When it comes to grocery shopping, everybody has their own way of doing things. Some make a list before hand, determined to turn on the tunnel vision and focus only on the family’s predetermined “needs.” Others go up and down every aisle, sans a list, picking and choosing as they go. There are hundreds of strategies, but they all rely heavily on store layout to work. In an ever competitive age with super stores popping up everywhere, it’s essential that independent grocery store owners consider their store fixtures and layout as a critical component of their marketing strategy.
Grocery store fixtures and store layout are essentially the core of a grocer’s marketing. You can greet them at the door, have amazing service at the register, bag and even carry their groceries for them. But from the time they walk in, until they get to the register, they’re on their own. So it is important for grocers to put an extra effort into the design process to give their store that “something” that makes shoppers connect, relate and return to that store.
Grocers need to take a step back, and really get into the mindset of their typical customer. Think about what times of the day are peak hours for your store. Consider what times of day people do their heavy shopping, as well as when they are more likely to stop in for just a few items. All of these details are important, because they tell you who your audience is and what matters to them. Armed with that information, a retailer has a lot of power and an opportunity to turn their store into a destination for target customers.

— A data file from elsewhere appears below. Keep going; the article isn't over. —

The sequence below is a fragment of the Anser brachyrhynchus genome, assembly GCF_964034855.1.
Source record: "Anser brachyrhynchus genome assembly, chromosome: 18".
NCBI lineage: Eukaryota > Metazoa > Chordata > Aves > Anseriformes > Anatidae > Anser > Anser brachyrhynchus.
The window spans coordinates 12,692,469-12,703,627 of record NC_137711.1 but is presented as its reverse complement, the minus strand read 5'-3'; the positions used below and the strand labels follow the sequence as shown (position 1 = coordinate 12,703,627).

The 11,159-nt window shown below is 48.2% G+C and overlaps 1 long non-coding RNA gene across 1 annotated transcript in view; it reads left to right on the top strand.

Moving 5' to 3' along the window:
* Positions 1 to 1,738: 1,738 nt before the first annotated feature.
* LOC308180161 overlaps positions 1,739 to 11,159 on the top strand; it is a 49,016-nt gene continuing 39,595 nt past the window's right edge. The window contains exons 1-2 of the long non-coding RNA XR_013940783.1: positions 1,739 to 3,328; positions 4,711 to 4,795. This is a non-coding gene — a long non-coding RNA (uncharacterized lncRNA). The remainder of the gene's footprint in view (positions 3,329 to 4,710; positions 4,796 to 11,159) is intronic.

Grocery store layouts have always relied heavily on marketing. Nobody has to be told why bread and milk are typically found in the opposite back corners of the store. They’re the two items people are most likely to “run in for.” So grocers have decided over the years that if you only want bread and milk, you’re going to have to walk past every other product in the store to get them. But that may not be the right approach, in this day and age where convenience stores are selling bread and milk as well.
Here are a few examples of how grocery store design can speak to target customers:
Move it on Up:
Everybody’s doing the ‘back of the store’ thing. But what if a retailer took the flip side approach, understanding that no matter where the bread and milk are, you’re eventually going to need to come in to do your heavy shopping? What if they moved a Security Cameras Wallmart small milk cooler and a shelving unit to the front of the store, filled with some quick stop items? Chances are, they would become known as the convenient alternative, making them a favorite among shoppers for all grocery stops.
Show ‘Em How It’s Done:
Add recipe card holders on fixtures throughout the grocery store. Stock them with free recipes cards that use a particular ingredient right there for shoppers to see. An even better option is to feature one to three recipes a week in a prominent area of the store. Have all of the ingredients necessary laid out there for purchase. It makes for a convenient buy for the customer and an easy multi-item sale for you!
Make them Comfortable:
Wouldn’t it be nice to walk into your local grocery store on a cold winter day and be served a pastry and a hot chocolate at the door? Or to come in on a hot summer afternoon and be greeted with a glass of lemonade? Shopping carts can be fitted with cup holders pretty affordably. What a unique and affordable way to show customers you appreciate their business! And being hospitable has its benefits. By offering your customers relief from the elements, you make them comfortable and slow them down a bit, so they’re more likely to spend more time at the store.